Edit: Honestly, I don't know much about rolling regression and time series. However, the reason to choose first h number of components should apply to all cases and is about the theory of PLS. Basically, the first component is the direction for X that maximizes the covariance with Y that follows a set of rules such as the orthogonality of weights which are used to obtain X scores. The calculation of next components is then accomplished by removing covariance that are covered by previous components and finding a new direction that aims to cover remaining covariance as much as possible while obeying the same certain criterions. Selecting, for example, 1st and 3rd components and leaving the 2nd out would be like skipping the 2nd digit while simply multiplying two 3 digit numbers. It is arguable that "digit" may not come out useful, but it is wise to keep it.

Edit2: to @Frank Harrell , I totally disagree with you. See the quotation directly from the article: Geladi, Paul, and Bruce R. Kowalski. "Partial least-squares regression: a tutorial." Analytica chimica acta 185 (1986): 1-17.

Geladi, Paul, and Bruce R. Kowalski. "Partial least-squares regression: a tutorial." Analytica chimica acta 185 (1986): 1-17.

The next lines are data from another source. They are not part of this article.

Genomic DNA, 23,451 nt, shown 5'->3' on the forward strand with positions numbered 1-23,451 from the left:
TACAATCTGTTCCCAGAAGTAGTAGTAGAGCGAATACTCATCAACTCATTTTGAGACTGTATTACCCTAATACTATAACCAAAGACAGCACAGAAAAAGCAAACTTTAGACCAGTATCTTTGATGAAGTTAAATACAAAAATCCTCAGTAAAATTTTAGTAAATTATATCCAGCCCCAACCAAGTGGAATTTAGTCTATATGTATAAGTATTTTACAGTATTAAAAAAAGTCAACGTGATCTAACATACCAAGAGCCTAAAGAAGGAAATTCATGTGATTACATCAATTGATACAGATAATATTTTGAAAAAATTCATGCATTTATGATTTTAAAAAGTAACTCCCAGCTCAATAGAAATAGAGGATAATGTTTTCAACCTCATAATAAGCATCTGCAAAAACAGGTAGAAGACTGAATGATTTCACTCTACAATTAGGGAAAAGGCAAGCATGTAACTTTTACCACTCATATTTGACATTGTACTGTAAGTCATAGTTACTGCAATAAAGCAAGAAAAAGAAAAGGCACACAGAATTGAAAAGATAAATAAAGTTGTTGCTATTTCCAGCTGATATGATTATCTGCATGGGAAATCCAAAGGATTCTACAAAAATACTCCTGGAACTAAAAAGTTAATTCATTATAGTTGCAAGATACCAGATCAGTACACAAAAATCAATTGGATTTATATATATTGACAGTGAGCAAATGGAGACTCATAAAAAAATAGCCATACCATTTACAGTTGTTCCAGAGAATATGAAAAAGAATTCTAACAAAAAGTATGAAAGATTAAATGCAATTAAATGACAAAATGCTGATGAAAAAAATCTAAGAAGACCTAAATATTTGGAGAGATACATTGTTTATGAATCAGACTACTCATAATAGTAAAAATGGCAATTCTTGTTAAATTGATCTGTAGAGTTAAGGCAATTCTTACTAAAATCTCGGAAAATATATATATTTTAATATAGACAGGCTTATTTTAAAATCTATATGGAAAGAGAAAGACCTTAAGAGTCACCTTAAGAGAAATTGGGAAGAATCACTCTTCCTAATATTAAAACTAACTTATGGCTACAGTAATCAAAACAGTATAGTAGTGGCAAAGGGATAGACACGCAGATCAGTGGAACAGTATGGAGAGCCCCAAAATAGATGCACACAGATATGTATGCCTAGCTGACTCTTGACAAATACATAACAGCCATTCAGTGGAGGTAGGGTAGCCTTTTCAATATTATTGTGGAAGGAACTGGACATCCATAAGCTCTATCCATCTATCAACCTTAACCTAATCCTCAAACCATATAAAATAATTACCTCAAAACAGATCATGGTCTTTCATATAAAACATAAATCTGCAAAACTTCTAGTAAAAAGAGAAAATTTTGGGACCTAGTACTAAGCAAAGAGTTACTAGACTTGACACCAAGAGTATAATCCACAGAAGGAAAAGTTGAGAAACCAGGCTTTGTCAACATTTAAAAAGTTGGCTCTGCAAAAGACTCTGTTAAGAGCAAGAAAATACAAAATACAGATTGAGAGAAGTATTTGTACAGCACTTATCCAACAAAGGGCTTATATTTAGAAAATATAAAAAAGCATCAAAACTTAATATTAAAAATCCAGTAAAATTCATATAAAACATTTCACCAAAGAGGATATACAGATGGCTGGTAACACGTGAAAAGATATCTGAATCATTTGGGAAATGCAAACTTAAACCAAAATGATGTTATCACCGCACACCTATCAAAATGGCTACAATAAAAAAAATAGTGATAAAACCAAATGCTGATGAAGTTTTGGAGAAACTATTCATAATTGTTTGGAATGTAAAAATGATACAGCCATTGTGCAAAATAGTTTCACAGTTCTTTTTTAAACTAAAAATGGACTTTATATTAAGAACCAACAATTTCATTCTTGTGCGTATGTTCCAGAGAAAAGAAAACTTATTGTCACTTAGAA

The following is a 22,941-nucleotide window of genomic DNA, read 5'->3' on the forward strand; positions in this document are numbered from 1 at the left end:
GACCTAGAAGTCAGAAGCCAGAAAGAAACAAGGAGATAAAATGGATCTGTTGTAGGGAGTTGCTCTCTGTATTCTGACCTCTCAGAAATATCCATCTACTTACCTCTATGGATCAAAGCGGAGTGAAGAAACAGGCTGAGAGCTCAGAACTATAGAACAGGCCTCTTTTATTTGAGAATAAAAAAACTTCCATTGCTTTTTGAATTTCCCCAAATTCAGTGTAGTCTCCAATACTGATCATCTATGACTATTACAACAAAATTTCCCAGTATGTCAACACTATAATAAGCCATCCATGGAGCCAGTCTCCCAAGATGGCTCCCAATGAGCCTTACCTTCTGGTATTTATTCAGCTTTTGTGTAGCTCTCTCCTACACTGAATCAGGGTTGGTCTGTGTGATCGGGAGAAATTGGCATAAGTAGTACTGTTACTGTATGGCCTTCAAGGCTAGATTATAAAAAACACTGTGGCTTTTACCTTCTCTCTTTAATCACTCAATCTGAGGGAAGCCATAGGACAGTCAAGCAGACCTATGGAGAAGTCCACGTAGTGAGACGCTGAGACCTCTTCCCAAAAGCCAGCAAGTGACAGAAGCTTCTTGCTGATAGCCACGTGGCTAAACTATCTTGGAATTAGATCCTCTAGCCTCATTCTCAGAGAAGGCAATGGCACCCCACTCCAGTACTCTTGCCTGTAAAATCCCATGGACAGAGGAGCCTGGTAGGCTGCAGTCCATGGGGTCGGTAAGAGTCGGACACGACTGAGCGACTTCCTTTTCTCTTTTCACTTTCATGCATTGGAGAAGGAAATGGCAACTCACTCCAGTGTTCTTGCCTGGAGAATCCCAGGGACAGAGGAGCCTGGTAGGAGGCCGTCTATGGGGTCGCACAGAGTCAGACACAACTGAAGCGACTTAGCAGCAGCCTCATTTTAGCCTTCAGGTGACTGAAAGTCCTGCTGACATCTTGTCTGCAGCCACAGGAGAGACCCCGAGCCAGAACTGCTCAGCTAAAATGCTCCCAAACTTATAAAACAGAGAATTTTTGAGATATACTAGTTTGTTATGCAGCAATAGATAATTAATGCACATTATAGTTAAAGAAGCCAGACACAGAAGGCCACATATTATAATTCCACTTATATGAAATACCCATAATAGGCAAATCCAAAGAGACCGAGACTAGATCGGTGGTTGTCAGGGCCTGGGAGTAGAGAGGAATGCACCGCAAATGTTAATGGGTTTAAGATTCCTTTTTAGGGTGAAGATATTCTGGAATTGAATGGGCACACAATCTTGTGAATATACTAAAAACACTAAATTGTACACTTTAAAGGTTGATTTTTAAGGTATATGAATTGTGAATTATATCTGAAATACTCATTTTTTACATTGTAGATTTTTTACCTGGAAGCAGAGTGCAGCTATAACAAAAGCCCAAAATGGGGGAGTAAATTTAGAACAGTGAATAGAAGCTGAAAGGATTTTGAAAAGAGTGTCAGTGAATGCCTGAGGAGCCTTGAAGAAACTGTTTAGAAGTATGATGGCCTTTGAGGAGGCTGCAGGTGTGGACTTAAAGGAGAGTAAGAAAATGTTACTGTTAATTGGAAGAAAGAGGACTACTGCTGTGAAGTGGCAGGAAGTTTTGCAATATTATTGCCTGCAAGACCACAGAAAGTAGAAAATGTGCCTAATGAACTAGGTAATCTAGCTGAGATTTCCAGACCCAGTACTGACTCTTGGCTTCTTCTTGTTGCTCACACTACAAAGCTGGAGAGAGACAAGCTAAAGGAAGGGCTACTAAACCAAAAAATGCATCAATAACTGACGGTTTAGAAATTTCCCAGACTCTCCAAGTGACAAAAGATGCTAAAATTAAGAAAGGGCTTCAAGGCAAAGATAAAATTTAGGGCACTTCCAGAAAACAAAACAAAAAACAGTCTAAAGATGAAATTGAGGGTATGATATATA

There are certain cases, i.e. when there is no local minima, selecting many number of components may lead to modeling of noise thus overfitting. However, since one can not choose number of components arbitrarily or one can not include all components, (because doing so makes PLS equivalent to OLS) CV for number of components is the way to go. PLS utilizing Y matrix makes no exception to that. Ridge, LASSO, PLSR, PCR all needs CV for selecting alpha, lambda and alpha, number of latent variables and principle components, respectively.

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  • $\begingroup$ If PLS is supervised learning, the procedure you've outlined would result in overfitting unlike PC regression. $\endgroup$ – Frank Harrell Aug 4 '17 at 11:49
  • $\begingroup$ It is supervised learning. Which procedure are you pointing at? The one in the second paragraph? $\endgroup$ – theGD Aug 4 '17 at 11:52
  • $\begingroup$ Any method used to screen predictors that is utilizing $Y$, including PLS. $\endgroup$ – Frank Harrell Aug 4 '17 at 12:31
  • $\begingroup$ It is not the predictors but the components that are "screened". As in PCA where one penalizes directions of low variance, in PLS the penalization is also on directions. The only different thing is that these directions are obtained from maximization problem of $max(cov(X,Y))$ in PLS. So the PLS scores are also linear combinations of original predictors. Moreover, PLS, PCR, Ridge, LASSO etc. all utilizes $Y$ and all needs parameter optimizations. Using CV is a convenient way for these parameter optimizations, at least for the regularization based methods that I have mentioned. $\endgroup$ – theGD Aug 4 '17 at 12:46
  • $\begingroup$ Thank you for your answer. The procedure I am pointing at is the one in the second paragraph. See the edited question for the rationale behind the procedure.. $\endgroup$ – Federico Aug 4 '17 at 12:54